Indicating Symbols in A Rose for Emily by William Faulkner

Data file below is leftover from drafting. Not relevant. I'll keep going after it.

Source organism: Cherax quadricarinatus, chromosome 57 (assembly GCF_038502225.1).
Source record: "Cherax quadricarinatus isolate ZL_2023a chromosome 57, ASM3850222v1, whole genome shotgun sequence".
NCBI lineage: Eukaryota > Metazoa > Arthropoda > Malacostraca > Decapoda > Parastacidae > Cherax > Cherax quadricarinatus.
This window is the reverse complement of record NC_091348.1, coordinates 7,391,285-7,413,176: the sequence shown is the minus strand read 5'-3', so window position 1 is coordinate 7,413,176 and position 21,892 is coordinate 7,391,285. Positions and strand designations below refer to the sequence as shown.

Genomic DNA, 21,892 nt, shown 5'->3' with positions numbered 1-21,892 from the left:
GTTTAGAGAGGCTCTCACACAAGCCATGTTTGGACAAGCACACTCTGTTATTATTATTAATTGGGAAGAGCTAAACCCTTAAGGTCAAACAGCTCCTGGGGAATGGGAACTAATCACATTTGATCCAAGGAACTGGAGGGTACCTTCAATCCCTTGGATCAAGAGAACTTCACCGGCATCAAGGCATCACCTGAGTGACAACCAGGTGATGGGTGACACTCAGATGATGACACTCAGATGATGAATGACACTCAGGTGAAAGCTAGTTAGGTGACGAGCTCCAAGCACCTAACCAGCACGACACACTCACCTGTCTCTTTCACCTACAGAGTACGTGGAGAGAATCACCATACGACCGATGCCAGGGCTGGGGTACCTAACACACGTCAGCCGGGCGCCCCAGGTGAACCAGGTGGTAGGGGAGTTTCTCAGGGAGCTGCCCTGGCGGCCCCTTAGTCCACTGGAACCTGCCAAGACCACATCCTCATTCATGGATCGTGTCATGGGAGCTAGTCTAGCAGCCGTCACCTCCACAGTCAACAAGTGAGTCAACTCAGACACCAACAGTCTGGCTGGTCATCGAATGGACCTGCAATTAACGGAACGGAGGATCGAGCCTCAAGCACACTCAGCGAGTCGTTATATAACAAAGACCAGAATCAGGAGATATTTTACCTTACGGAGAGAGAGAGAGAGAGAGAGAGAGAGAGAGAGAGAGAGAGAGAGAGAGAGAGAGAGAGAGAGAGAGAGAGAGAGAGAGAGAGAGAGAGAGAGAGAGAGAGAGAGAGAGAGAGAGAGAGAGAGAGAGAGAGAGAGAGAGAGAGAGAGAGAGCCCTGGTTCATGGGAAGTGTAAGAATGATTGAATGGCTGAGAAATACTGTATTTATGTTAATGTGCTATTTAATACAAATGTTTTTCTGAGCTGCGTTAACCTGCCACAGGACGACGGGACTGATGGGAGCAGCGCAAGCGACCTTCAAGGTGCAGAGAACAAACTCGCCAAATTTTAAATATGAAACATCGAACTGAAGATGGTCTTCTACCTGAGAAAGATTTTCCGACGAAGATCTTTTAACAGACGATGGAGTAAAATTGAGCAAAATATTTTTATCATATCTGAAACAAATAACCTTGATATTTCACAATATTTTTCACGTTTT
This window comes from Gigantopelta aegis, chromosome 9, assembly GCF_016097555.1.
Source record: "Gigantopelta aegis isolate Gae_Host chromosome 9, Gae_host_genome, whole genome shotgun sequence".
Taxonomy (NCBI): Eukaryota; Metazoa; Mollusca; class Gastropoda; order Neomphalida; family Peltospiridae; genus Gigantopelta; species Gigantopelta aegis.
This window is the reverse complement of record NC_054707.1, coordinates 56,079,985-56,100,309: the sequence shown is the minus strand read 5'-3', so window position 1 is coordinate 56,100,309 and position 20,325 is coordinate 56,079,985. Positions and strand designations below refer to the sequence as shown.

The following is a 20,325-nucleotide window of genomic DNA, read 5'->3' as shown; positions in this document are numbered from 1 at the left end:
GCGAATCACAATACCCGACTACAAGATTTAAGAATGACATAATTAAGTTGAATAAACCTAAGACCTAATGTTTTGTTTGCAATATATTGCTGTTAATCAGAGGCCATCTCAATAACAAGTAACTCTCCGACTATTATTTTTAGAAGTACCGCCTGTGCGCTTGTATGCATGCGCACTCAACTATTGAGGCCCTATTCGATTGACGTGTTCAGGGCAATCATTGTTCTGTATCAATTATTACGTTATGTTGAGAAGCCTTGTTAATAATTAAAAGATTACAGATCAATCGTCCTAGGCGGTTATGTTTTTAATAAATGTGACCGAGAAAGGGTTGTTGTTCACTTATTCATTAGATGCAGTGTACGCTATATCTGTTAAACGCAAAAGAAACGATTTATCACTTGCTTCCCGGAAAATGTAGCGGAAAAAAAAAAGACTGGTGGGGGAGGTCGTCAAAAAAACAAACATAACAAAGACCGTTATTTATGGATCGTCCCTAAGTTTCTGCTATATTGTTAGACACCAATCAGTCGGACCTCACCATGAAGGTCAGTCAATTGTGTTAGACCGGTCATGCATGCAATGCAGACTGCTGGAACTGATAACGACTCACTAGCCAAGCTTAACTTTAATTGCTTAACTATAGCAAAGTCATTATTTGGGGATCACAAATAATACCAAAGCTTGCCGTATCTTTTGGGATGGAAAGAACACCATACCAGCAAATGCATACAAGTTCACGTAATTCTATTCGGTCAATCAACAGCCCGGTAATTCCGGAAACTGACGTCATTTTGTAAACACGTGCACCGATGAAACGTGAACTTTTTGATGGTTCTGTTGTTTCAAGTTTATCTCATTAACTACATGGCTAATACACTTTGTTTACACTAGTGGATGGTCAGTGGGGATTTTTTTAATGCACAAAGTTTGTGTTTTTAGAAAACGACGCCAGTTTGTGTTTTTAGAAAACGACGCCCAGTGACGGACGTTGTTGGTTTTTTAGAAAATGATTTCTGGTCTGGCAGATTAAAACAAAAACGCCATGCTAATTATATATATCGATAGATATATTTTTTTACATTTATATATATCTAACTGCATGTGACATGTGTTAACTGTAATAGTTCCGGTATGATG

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On most stories an object can be more clearly explained to the reader. Sometimes there are symbols that help out the reader to understand the story better. For example, in towns where the students play some sport they all have mascots. That mascot is there symbol of the team. Mercedes Tigers are the fighting tigers that don’t give up. They also have colors orange black and white, that represents white for pure, black represents the darkness when hunting for its prey and orange radiates warmth and happiness, combining the physical energy. In the short story “A Rose for Emily”, you got to pay close attention. Reading the story might be confusing. Miss Emily was a young lady that lived with her father until he died. She never got married and never went out. Her house was her life. She was not allowed to date or anything. After, her father’s death she was alone all she had was the house. Until she met Homer Barron, he was a young man that was a Yankee. They dated and she felt something for him, something that she never felt before. She liked him a lot, but there were some rumors going around that he liked men. She didn’t want to lose him. Miss Emily decided to poison him so he wouldn’t go away from her. She invited him to dinner one night. She kept his body in a room, where she let the body decompose. The smell made the town people crazy. Nobody knew that the smell was from a dead body. She grew older and older every day, the years went by and the day of her death came. When she died they went to her house and cleaned it. Except for a room that was locked. Her family went and unlocked that room because they were curious of what she was hiding in there. Unexpectedly, they found a dead rose and a black suit. They looked to the bed and ... ... middle of paper ... ...ruth about her. Works Cited Faulkner, William. “A Rose for Emily.” Heritage of American Literature. Ed. James E. Miller. Vol 2. Austin: Harcourt Brace Jovanovich, 1991. 1215. Print. Madisoncavell Editors. “The Role of the Townspeople in Faulkner’s ‘A Rose for Emily.’” Madisoncavell Word press.N.p., 15 Oct. 2012, Web. 17 Mar 2014. Phillips, Lee. “’A Rose for Emily’ Rhetorical Analysis.” Teen ink. N.P., n.d. Web.17 Mar 2014. Shmoop Editors. “Lime and Arsenic.” Shmoop.Shmoop University, Inc., n.d. Web. 17 Mar 2014. Shmoop Editors. “Homer Barron.” Shmoop.Shmoop University, Inc., n.d.Web. 17 Mar 204 Sparknotes Editors. “’A Rose for Emily’ Themes, Motifs, and Symbols.” Sparknotes.Sparknotes, Inc., n.d. Web. 17 Mar 2014. Sparknotes Editors. “Symbols in ‘A Rose for Emily’.” StudyMode. Inc. 1 Nov 2012 Web. 17 Mar 2014
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